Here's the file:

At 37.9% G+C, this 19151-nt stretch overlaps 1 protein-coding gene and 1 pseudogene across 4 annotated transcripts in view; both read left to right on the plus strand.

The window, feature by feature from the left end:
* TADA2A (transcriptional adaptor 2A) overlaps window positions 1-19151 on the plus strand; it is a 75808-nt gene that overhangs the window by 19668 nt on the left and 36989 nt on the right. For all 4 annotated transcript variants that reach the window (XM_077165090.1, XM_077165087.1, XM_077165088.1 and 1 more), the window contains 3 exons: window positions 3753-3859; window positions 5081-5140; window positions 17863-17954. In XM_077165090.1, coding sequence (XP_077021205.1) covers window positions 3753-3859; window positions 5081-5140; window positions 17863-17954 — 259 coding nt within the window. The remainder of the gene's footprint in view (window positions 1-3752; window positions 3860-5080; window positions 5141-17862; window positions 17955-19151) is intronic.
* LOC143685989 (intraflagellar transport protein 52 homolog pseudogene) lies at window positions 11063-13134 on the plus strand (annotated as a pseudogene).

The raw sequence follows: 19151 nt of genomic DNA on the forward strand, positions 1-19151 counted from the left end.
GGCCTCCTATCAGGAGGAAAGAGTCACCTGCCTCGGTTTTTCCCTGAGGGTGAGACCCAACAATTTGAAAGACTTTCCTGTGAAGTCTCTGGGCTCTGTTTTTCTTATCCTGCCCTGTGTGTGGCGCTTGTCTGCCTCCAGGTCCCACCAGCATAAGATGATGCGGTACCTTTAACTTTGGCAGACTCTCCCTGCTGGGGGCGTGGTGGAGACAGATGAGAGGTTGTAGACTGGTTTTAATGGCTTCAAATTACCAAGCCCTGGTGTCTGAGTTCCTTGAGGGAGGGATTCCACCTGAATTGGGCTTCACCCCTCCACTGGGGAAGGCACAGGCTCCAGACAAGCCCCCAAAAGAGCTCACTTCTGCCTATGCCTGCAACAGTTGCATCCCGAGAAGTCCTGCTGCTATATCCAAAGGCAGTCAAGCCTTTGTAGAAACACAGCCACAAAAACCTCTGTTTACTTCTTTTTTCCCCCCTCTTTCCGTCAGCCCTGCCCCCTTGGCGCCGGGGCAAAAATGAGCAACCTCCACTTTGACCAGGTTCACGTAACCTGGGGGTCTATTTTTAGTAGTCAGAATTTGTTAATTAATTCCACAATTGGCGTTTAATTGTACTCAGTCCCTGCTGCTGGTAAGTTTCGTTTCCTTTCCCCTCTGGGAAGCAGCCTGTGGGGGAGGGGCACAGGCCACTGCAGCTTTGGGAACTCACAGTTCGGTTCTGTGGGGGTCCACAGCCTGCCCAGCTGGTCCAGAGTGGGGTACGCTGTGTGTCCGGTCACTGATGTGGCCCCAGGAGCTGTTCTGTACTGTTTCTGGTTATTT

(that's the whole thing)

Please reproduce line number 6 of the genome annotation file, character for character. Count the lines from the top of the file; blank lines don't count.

GGCCTCCTATCAGGAGGAAAGAGTCACCTGCCTCGGTTTTTCCCTGAGGGTGAGACCCAACAATTTGAAAGACTTTCCTGTGAAGTCTCTGGGCTCTGTTTTTCTTATCCTGCCCTGTGTGTGGCGCTTGTCTGCCTCCAGGTCCCACCAGCATAAGATGATGCGGTACCTTTAACTTTGGCAGACTCTCCCTGCTGGGGGCGTGGTGGAGACAGATGAGAGGTTGTAGACTGGTTTTAATGGCTTCAAATTACCAAGCCCTGGTGTCTGAGTTCCTTGAGGGAGGGATTCCACCTGAATTGGGCTTCACCCCTCCACTGGGGAAGGCACAGGCTCCAGACAAGCCCCCAAAAGAGCTCACTTCTGCCTATGCCTGCAACAGTTGCATCCCGAGAAGTCCTGCTGCTATATCCAAAGGCAGTCAAGCCTTTGTAGAAACACAGCCACAAAAACCTCTGTTTACTTCTTTTTTCCCCCCTCTTTCCGTCAGCCCTGCCCCCTTGGCGCCGGGGCAAAAATGAGCAACCTCCACTTTGACCAGGTTCACGTAACCTGGGGGTCTATTTTTAGTAGTCAGAATTTGTTAATTAATTCCACAATTGGCGTTTAATTGTACTCAGTCCCTGCTGCTGGTAAGTTTCGTTTCCTTTCCCCTCTGGGAAGCAGCCTGTGGGGGAGGGGCACAGGCCACTGCAGCTTTGGGAACTCACAGTTCGGTTCTGTGGGGGTCCACAGCCTGCCCAGCTGGTCCAGAGTGGGGTACGCTGTGTGTCCGGTCACTGATGTGGCCCCAGGAGCTGTTCTGTACTGTTTCTGGTTATTT